Beta Film all smiles with The Happy Prince
by Annika Pham
- CANNES 2014: BBC Films and Lionsgate UK board Rupert Everett’s Oscar Wilde movie
Boutique sales outfit Beta Cinema has announced today that BBC Films, Lionsgate UK, and Colin Firth and Ged Doherty’s Raindog Films have committed to The Happy Prince,directed by Rupert Everett from his own script.
Alongside Everett, who plays iconic Irish writer Oscar Wilde, will star Colin Firth, Emily Watson, Tom Wilkinson, Edward Fox and the newly added Hugh Dancy. The €10 million European co-production involving Germany, the UK, Belgium and Italy also benefited from a €1.15 million boost from the FilmFernsehFonds Bayern (FFF). Everett, who recently starred in David Hare’s play The Judas Kiss, has written the untold story of the last days of the author of The Importance of Being Earnest as he comes out of prison and sees his life in flashbacks. “The script is brilliant, with witty dialogue, and the fact that Everett received rave reviews for his performance in The Judas Kiss was crucial for the financing,” says Thorsten Ritter, Beta Cinema’s EVP acquisitions, sales and marketing. The film will start filming in October.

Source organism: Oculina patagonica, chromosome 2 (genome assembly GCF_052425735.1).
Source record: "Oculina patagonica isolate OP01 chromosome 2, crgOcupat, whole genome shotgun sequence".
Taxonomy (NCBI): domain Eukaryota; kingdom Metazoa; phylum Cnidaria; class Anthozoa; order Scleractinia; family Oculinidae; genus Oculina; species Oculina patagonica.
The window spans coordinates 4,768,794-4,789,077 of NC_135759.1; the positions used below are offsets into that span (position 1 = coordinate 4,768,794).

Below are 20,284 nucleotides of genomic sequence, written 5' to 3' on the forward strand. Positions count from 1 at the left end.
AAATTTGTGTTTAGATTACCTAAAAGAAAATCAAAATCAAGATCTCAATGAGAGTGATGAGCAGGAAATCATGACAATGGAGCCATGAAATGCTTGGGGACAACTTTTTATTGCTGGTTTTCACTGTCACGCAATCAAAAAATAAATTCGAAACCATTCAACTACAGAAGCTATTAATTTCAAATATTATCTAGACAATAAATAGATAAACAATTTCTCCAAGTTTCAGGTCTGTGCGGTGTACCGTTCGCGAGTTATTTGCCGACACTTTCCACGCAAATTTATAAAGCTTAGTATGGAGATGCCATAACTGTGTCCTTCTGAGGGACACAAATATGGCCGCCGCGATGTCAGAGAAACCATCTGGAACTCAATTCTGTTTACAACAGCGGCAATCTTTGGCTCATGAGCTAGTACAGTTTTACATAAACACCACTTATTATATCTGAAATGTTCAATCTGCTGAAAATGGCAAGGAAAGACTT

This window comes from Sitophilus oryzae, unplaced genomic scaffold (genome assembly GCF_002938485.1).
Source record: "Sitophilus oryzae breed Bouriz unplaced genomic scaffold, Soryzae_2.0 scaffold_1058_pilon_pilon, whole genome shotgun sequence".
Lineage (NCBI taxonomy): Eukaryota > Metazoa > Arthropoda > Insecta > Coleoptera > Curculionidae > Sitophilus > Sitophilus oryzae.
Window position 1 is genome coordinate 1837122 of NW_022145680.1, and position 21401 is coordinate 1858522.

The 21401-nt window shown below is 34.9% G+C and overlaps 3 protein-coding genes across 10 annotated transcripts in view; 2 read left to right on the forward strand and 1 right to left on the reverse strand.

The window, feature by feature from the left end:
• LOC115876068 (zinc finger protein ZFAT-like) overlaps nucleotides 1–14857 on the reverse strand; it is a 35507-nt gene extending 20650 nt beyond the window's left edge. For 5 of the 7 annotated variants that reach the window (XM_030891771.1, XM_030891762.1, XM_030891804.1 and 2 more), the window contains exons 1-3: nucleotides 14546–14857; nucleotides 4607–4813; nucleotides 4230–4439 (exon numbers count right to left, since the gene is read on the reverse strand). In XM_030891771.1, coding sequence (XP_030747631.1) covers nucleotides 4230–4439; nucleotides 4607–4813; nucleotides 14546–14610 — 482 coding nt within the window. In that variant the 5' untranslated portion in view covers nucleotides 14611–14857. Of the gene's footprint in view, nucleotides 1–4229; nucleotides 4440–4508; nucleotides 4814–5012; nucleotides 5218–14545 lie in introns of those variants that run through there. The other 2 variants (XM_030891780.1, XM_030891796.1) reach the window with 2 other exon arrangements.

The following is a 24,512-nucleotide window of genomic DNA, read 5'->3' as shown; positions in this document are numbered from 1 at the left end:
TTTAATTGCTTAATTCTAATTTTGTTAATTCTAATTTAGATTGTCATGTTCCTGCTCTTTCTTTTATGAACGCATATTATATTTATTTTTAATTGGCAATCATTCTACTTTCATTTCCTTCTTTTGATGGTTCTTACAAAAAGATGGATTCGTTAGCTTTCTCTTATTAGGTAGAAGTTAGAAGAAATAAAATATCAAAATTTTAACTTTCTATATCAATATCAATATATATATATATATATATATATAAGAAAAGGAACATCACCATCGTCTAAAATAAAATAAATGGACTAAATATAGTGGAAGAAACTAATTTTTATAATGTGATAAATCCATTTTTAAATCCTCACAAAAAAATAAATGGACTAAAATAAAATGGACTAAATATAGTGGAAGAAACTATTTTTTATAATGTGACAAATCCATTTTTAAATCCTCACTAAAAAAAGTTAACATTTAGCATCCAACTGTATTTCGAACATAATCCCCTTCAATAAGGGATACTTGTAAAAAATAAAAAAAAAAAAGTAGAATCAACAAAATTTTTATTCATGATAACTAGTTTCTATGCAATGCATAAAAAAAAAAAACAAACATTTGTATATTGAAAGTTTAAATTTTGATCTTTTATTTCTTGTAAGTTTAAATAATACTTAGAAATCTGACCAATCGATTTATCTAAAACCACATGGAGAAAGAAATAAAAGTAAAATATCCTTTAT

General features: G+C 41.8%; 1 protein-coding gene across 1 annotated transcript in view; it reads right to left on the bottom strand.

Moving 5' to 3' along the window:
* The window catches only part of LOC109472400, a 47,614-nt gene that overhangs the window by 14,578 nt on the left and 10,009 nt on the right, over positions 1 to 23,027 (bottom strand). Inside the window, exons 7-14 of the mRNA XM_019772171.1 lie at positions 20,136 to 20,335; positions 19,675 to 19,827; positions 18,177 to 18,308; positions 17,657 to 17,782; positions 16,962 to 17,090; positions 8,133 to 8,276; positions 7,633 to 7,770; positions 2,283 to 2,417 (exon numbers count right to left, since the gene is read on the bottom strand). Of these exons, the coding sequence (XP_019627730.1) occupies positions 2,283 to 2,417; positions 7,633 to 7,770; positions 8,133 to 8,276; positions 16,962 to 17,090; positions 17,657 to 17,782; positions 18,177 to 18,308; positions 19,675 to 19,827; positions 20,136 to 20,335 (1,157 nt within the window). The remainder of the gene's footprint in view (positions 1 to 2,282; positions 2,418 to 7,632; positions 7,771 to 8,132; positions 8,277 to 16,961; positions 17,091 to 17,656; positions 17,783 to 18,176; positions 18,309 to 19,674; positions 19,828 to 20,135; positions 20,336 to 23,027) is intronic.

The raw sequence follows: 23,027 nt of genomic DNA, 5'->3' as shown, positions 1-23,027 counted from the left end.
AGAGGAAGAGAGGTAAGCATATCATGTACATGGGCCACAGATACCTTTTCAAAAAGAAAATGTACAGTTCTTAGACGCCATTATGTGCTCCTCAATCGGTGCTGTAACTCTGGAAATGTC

From his Grand Hotel ground-floor office in Cannes, Ritter is also pleased to announce that Dietrich Brüggemann’s Silver Bear-winning film Stations of the Cross [+see also:
Q&A: Dietrich Brüggemann
film profile] has been acquired by Film Movement for the US, pushing the total territories sold to over 20. The German film is screening at the market, along with The Physician [+see also:
film profile], starring Ben Kingsley and Stellan Skarsgård, which saw much box-office success in Germany and Spain.
Upcoming titles that should attract buyers’ interest include the €4 million Im labyrinth (Labyrinth of Lies), shown as a promo at Cannes. The film, starring Alexander Fehling (Inglourious Basterds [+see also:
film profile]), features the investigations that led to the first Auschwitz trials in post-war Germany. Universal will release it in Germany later this year. Finally, We Are Young, We Are Strong – the follow-up to Burhan Qurbani’s Berlinale competition entry Shahada (Faith) [+see also:
film profile] – explores outbursts of xenophobia from the German middle class.